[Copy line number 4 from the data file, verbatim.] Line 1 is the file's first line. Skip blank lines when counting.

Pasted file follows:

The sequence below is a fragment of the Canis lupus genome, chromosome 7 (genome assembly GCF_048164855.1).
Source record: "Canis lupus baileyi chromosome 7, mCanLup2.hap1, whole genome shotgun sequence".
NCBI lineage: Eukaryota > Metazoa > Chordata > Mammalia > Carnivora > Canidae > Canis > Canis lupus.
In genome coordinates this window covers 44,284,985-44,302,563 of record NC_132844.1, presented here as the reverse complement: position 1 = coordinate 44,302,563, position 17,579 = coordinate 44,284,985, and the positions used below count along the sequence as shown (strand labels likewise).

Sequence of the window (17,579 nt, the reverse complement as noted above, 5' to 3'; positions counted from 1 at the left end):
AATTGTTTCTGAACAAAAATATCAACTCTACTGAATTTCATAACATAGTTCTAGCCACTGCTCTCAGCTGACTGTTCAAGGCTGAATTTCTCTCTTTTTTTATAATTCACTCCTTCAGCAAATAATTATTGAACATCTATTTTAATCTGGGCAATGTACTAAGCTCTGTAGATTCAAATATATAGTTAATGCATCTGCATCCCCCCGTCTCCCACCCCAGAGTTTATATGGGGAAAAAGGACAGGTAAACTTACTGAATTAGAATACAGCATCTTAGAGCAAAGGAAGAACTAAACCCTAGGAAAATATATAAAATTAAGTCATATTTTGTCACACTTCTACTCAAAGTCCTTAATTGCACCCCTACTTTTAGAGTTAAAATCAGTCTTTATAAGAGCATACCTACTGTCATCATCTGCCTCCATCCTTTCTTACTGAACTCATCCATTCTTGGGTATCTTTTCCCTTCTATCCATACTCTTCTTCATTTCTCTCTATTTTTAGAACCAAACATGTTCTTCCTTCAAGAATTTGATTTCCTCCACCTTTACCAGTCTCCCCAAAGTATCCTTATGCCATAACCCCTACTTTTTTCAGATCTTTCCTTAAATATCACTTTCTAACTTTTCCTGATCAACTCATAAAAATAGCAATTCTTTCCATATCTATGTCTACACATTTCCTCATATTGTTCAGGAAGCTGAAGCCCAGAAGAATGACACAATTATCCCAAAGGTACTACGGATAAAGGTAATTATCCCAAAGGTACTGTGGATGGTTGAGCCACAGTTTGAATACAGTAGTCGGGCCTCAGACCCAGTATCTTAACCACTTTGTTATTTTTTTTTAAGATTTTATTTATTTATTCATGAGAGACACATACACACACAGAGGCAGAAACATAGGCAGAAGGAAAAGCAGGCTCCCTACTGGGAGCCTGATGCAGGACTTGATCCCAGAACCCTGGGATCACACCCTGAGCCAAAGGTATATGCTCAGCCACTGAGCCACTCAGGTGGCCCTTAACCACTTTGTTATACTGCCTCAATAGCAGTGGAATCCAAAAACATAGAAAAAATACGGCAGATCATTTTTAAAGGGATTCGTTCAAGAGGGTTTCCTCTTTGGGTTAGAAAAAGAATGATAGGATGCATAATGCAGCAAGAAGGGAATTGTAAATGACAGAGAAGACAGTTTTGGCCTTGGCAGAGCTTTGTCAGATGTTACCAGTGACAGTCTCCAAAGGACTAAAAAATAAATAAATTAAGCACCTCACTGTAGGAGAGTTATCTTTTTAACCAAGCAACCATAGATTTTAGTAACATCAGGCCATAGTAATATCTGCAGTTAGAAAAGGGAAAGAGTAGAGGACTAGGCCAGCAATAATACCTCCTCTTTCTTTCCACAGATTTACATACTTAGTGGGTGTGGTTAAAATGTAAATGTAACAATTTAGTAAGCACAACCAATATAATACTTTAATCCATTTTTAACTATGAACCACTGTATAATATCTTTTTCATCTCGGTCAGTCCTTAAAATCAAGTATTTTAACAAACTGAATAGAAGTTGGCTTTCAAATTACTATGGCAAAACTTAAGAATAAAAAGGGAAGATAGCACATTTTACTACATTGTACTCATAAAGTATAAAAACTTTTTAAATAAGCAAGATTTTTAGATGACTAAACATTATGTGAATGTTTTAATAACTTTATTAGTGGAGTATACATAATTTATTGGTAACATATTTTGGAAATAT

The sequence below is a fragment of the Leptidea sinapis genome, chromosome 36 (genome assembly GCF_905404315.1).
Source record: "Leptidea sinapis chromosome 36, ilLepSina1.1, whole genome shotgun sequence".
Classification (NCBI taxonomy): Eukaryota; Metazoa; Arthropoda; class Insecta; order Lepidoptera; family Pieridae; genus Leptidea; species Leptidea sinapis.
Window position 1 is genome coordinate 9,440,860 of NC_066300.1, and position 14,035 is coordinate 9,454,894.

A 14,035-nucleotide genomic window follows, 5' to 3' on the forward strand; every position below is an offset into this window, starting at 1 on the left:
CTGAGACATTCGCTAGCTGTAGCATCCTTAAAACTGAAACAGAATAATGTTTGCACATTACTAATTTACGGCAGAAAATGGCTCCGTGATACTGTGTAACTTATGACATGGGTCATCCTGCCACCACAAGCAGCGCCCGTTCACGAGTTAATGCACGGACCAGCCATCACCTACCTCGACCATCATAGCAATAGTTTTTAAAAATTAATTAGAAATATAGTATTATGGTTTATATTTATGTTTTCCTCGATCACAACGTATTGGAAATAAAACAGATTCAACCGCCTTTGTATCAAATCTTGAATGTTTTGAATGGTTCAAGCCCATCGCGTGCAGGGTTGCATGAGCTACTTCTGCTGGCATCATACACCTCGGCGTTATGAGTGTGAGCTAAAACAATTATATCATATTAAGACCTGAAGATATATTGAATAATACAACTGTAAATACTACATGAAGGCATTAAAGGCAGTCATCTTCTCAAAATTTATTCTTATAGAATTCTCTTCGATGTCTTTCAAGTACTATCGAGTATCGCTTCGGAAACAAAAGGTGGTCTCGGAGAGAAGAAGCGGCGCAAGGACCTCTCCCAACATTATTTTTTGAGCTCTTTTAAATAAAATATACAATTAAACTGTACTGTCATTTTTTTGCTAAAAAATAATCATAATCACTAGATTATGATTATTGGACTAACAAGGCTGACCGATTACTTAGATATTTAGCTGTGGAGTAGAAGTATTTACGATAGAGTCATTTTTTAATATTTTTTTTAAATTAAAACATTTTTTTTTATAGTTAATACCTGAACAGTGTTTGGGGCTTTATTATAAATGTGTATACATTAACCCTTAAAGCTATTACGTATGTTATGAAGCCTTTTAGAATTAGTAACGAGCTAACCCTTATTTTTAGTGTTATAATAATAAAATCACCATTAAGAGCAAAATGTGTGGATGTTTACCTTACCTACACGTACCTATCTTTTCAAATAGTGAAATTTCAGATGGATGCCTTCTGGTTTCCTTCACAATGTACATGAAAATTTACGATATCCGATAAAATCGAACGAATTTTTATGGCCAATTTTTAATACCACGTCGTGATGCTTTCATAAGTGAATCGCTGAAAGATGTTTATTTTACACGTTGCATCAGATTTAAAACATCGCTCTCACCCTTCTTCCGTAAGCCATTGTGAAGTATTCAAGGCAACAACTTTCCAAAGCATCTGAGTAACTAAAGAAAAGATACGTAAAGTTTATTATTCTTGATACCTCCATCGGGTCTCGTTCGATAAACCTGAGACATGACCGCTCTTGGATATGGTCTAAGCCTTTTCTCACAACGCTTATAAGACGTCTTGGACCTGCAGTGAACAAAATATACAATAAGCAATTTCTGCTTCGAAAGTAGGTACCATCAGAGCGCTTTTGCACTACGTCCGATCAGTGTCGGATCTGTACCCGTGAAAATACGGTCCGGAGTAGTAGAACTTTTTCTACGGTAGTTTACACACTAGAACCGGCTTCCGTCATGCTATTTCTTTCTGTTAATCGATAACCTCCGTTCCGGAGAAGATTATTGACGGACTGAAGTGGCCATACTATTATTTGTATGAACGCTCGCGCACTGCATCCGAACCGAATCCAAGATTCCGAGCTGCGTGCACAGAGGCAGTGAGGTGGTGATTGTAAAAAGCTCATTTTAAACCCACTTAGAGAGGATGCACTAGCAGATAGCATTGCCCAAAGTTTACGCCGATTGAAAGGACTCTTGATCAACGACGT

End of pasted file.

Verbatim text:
In genome coordinates this window covers 44,284,985-44,302,563 of record NC_132844.1, presented here as the reverse complement: position 1 = coordinate 44,302,563, position 17,579 = coordinate 44,284,985, and the positions used below count along the sequence as shown (strand labels likewise).